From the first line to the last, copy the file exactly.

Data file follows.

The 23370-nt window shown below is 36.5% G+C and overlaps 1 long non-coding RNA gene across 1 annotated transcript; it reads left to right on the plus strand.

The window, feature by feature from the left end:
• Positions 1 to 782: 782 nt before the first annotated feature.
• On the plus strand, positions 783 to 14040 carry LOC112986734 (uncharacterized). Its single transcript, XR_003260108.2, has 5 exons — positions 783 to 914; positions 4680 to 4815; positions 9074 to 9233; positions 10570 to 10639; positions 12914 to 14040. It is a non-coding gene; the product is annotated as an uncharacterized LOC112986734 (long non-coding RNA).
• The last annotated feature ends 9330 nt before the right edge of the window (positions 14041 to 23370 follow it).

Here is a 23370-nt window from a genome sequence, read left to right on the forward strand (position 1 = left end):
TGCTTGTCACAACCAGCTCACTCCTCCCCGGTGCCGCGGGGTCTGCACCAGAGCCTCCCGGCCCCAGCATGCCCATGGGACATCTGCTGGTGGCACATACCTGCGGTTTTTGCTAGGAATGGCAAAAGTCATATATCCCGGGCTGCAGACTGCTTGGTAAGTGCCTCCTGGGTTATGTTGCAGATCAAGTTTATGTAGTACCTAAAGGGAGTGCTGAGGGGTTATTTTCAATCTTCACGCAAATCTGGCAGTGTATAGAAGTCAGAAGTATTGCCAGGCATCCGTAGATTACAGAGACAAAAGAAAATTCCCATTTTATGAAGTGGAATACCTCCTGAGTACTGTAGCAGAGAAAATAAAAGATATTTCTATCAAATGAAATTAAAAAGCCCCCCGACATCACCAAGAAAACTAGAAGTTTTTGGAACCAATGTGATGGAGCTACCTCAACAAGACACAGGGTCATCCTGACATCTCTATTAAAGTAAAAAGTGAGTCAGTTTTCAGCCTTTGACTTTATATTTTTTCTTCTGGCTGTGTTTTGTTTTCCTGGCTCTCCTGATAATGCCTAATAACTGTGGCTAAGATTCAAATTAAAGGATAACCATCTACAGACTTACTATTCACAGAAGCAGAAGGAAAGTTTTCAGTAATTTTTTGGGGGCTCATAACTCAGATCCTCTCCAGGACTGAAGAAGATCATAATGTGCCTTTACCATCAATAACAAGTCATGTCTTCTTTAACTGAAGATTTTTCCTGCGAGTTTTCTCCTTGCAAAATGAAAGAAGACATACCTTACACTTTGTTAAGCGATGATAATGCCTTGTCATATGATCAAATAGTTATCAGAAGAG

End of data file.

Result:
The 23370-nt window shown below is 36.5% G+C and overlaps 1 long non-coding RNA gene across 1 annotated transcript; it reads left to right on the plus strand.

The window, feature by feature from the left end:
• Positions 1 to 782: 782 nt before the first annotated feature.
• On the plus strand, positions 783 to 14040 carry LOC112986734 (uncharacterized). Its single transcript, XR_003260108.2, has 5 exons — positions 783 to 914; positions 4680 to 4815; positions 9074 to 9233; positions 10570 to 10639; positions 12914 to 14040. It is a non-coding gene; the product is annotated as an uncharacterized LOC112986734 (long non-coding RNA).
• The last annotated feature ends 9330 nt before the right edge of the window (positions 14041 to 23370 follow it).

Here is a 23370-nt window from a genome sequence, read left to right on the forward strand (position 1 = left end):
TGCTTGTCACAACCAGCTCACTCCTCCCCGGTGCCGCGGGGTCTGCACCAGAGCCTCCCGGCCCCAGCATGCCCATGGGACATCTGCTGGTGGCACATACCTGCGGTTTTTGCTAGGAATGGCAAAAGTCATATATCCCGGGCTGCAGACTGCTTGGTAAGTGCCTCCTGGGTTATGTTGCAGATCAAGTTTATGTAGTACCTAAAGGGAGTGCTGAGGGGTTATTTTCAATCTTCACGCAAATCTGGCAGTGTATAGAAGTCAGAAGTATTGCCAGGCATCCGTAGATTACAGAGACAAAAGAAAATTCCCATTTTATGAAGTGGAATACCTCCTGAGTACTGTAGCAGAGAAAATAAAAGATATTTCTATCAAATGAAATTAAAAAGCCCCCCGACATCACCAAGAAAACTAGAAGTTTTTGGAACCAATGTGATGGAGCTACCTCAACAAGACACAGGGTCATCCTGACATCTCTATTAAAGTAAAAAGTGAGTCAGTTTTCAGCCTTTGACTTTATATTTTTTCTTCTGGCTGTGTTTTGTTTTCCTGGCTCTCCTGATAATGCCTAATAACTGTGGCTAAGATTCAAATTAAAGGATAACCATCTACAGACTTACTATTCACAGAAGCAGAAGGAAAGTTTTCAGTAATTTTTTGGGGGCTCATAACTCAGATCCTCTCCAGGACTGAAGAAGATCATAATGTGCCTTTACCATCAATAACAAGTCATGTCTTCTTTAACTGAAGATTTTTCCTGCGAGTTTTCTCCTTGCAAAATGAAAGAAGACATACCTTACACTTTGTTAAGCGATGATAATGCCTTGTCATATGATCAAATAGTTATCAGAAGAG